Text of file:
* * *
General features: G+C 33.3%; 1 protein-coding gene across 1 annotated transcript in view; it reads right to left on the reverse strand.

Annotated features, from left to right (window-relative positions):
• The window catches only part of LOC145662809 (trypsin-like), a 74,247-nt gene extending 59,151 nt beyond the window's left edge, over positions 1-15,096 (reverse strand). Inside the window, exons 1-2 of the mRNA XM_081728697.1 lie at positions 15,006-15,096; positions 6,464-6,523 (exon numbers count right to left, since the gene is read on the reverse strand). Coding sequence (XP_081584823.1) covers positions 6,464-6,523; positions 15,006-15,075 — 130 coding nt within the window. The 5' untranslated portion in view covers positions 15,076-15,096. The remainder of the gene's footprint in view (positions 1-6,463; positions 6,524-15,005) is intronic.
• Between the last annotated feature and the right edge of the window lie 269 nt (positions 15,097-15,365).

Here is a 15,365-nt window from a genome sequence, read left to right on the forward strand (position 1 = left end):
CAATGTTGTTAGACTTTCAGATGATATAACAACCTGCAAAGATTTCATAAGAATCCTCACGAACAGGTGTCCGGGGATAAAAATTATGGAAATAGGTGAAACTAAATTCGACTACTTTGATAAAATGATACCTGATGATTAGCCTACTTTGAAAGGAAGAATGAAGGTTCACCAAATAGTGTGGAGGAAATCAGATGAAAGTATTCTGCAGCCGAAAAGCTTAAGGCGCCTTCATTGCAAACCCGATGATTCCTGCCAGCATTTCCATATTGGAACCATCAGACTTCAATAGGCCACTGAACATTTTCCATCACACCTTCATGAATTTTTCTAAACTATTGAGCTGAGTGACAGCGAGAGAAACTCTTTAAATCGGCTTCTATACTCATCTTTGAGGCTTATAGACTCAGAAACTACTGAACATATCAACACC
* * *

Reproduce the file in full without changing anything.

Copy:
General features: G+C 33.3%; 1 protein-coding gene across 1 annotated transcript in view; it reads right to left on the reverse strand.

Annotated features, from left to right (window-relative positions):
• The window catches only part of LOC145662809 (trypsin-like), a 74,247-nt gene extending 59,151 nt beyond the window's left edge, over positions 1-15,096 (reverse strand). Inside the window, exons 1-2 of the mRNA XM_081728697.1 lie at positions 15,006-15,096; positions 6,464-6,523 (exon numbers count right to left, since the gene is read on the reverse strand). Coding sequence (XP_081584823.1) covers positions 6,464-6,523; positions 15,006-15,075 — 130 coding nt within the window. The 5' untranslated portion in view covers positions 15,076-15,096. The remainder of the gene's footprint in view (positions 1-6,463; positions 6,524-15,005) is intronic.
• Between the last annotated feature and the right edge of the window lie 269 nt (positions 15,097-15,365).

Here is a 15,365-nt window from a genome sequence, read left to right on the forward strand (position 1 = left end):
CAATGTTGTTAGACTTTCAGATGATATAACAACCTGCAAAGATTTCATAAGAATCCTCACGAACAGGTGTCCGGGGATAAAAATTATGGAAATAGGTGAAACTAAATTCGACTACTTTGATAAAATGATACCTGATGATTAGCCTACTTTGAAAGGAAGAATGAAGGTTCACCAAATAGTGTGGAGGAAATCAGATGAAAGTATTCTGCAGCCGAAAAGCTTAAGGCGCCTTCATTGCAAACCCGATGATTCCTGCCAGCATTTCCATATTGGAACCATCAGACTTCAATAGGCCACTGAACATTTTCCATCACACCTTCATGAATTTTTCTAAACTATTGAGCTGAGTGACAGCGAGAGAAACTCTTTAAATCGGCTTCTATACTCATCTTTGAGGCTTATAGACTCAGAAACTACTGAACATATCAACACC